Music festival raises MS awareness
The 3rd Annual MuSic Extravaganza will rock Aqua Sol in Bear for 12 straight hours this Saturday. The event features eight acts across two stages as well as information about Multiple Sclerosis and benefits the Delaware Chapter of the National MS Society.
In 2010, at 53 years old, Newark resident John Smith was diagnosed with Multiple Sclerosis. He says that like a lot of other people he's spoken to with MS, his diagnosis came years after his first symptoms appeared. He went through years of misdiagnosis and doctors that were unknowingly treating his symptoms individually, rather than as the unlucky combination that occurs with MS.
As a musician, Smith was worried about how the disease, which attacks the central nervous system, might affect his playing. He fronts the cover band Acoustic Jam and the diagnosis coincided with a new regular gig schedule at Aqua Sol Restaurant in Bear. However, Smith has also spent much of his working life as an education coordinator with Christiana Care Health System and he knew he needed to get educated quickly. But, he also wanted to educate others about MS as well. So, by 2011 he had organized his first MuSic Extranvangza, a fundraiser and community awareness event that benefits the Delaware Chapter of the National Multiple Sclerosis Society. Nearly 600 people attended, raising $2,500. Last year, due to weather and scheduling conflicts with other events, about 400 people attended. However, the event nearly doubled its first year donations, raising close to $5,000. This year, Smith is hoping to see even more people and raise even more money on Saturday, Sept. 7 with his 3rd annual extravaganza.
"Last year, we took a beating with the weather. It was also move-in day at local colleges" Smith said. "We thought that if we moved it to early September, we wouldn't have to compete with other August festivals or end-of-summer vacations."
MS and music
The "MuSic Extravaganza" will feature eight bands across two stages. Several of the bands who performed last year, like Hot Breakfast and Katalyst, will return to support the festival this year.
But, some new acts will be there as well. And, while most of the artists performing can claim to have at least one acquaintance or family member with MS, singer/songwriter Kristie Salerno Kent, who will be flying in from Atlanta, Ga., has a personal stake in raising awareness about MS.
Diagnosed in 1999, Kent said that, for years, the disease robbed her of the things she loved: music, family planning, walks with her family, events with large crowds. But, she also admits that MS wasn't doing the dirty work alone. For the first couple of years following her diagnosis, she sunk into denial, routinely telling her doctors that she was fine. She was no longer pursuing her passion of music but was instead working in public relations, booking dates for other artists, musicians and authors.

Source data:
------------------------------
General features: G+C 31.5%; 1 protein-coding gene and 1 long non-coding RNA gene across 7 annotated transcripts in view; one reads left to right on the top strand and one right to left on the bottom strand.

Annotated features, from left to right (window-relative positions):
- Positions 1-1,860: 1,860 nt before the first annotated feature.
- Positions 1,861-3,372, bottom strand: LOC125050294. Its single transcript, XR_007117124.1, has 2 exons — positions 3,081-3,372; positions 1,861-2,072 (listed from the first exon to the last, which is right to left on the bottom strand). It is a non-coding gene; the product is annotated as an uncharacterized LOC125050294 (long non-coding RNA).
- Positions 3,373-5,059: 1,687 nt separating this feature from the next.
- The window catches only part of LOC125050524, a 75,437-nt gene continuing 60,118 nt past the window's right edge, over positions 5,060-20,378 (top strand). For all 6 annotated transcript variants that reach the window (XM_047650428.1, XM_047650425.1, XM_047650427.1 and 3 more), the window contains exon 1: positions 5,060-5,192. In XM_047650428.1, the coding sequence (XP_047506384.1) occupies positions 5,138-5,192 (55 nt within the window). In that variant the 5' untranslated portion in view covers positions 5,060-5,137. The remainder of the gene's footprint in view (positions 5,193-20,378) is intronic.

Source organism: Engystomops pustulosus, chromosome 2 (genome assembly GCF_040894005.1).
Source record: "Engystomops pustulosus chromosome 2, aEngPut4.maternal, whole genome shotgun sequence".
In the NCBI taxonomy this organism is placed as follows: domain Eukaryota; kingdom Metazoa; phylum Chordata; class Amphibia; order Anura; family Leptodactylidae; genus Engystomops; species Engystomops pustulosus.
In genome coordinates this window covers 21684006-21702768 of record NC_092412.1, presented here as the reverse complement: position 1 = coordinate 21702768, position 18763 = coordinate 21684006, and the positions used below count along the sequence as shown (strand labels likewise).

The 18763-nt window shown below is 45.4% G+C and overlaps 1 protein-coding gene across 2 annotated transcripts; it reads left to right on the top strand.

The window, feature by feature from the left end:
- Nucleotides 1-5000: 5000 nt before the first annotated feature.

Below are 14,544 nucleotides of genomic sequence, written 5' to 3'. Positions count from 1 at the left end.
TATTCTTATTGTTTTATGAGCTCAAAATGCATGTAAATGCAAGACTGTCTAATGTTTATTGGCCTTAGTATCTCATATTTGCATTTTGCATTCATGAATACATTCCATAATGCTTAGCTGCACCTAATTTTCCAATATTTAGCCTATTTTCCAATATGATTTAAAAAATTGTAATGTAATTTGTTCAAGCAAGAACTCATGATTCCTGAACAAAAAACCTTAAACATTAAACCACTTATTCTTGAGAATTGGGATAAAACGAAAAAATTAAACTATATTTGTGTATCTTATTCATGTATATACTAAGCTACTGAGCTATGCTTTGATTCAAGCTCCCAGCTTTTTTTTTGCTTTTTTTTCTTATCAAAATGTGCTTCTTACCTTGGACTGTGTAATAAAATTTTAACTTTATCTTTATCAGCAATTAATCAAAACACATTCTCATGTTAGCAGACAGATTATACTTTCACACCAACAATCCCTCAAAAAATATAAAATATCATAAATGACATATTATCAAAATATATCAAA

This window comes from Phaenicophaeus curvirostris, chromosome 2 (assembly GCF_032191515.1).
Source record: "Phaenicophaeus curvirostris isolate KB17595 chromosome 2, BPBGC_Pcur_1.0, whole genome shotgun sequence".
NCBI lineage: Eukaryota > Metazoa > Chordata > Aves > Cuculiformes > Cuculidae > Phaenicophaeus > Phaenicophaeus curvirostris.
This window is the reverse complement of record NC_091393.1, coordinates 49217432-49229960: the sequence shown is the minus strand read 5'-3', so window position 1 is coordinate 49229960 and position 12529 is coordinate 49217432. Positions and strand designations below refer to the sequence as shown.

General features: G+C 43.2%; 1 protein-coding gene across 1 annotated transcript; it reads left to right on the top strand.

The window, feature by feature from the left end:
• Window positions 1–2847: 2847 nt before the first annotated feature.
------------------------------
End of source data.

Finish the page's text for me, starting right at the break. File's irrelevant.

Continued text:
"I loved that job and learned a great deal about the other side of the business," Kent said by phone from Atlanta. "But, I missed performing. I missed my passion."
She said that the "real, true catalyst" that snapped her out of denial came through an opportunity that job provided her, though. Kent booked a musician for a gig in Atlanta and made plans to go see it as well. That night, the singer couldn't make it so the producer asked Kent if she could come onstage and sing one of the songs, "Whatever Makes Your Soul Sing," which is also one of Kent's favorite songs. It was a tall order. Kent had not performed in public in years and the producer was also the songwriter. She pushed it all aside, though, and went for it.
"That moment, getting up there and singing that song was a defining moment for me," Kent recalled. "I wasn't going to be a victim. I was going to follow my passion."
She started writing and soon after, she quit her job to focus on writing, producing and performing her music. In the years since, she has also written a book, made a short documentary and produced an album full of music inspired by her experiences.
But, it's the opportunity to attend awareness events like the MuSic Extravaganza that she gets most excited about. She knows that she'll likely be performing for other people struggling like she did for so long with MS.
"At my first performance at an MS event, one man came up to me afterwards. He struggled so hard to get out of his wheelchair just to give me a hug," Kent said. "I'll never forget it. Moments like are why I'm so excited for festivals like the one in Delaware."
Most of the day will be dedicated to music. However, education is a big part of the event as well. To make the learning fun, though, Smith has devised a "poker run" game that will take visitors to one of five tables, each one explaining a different facet of MS education, from symptoms to treatment. Visitors who participate will also be eligible to win a "gift card tree."
Smith hopes people will participate and learn more about the disease that affects more than 1,500 people in Delaware.
"For me, the response I get afterwards is the best part," Smith said. "People tell me how what they learned enabled them to reach out to family or friends suffering. In that moment, they became someone's support. It makes all this worthwhile."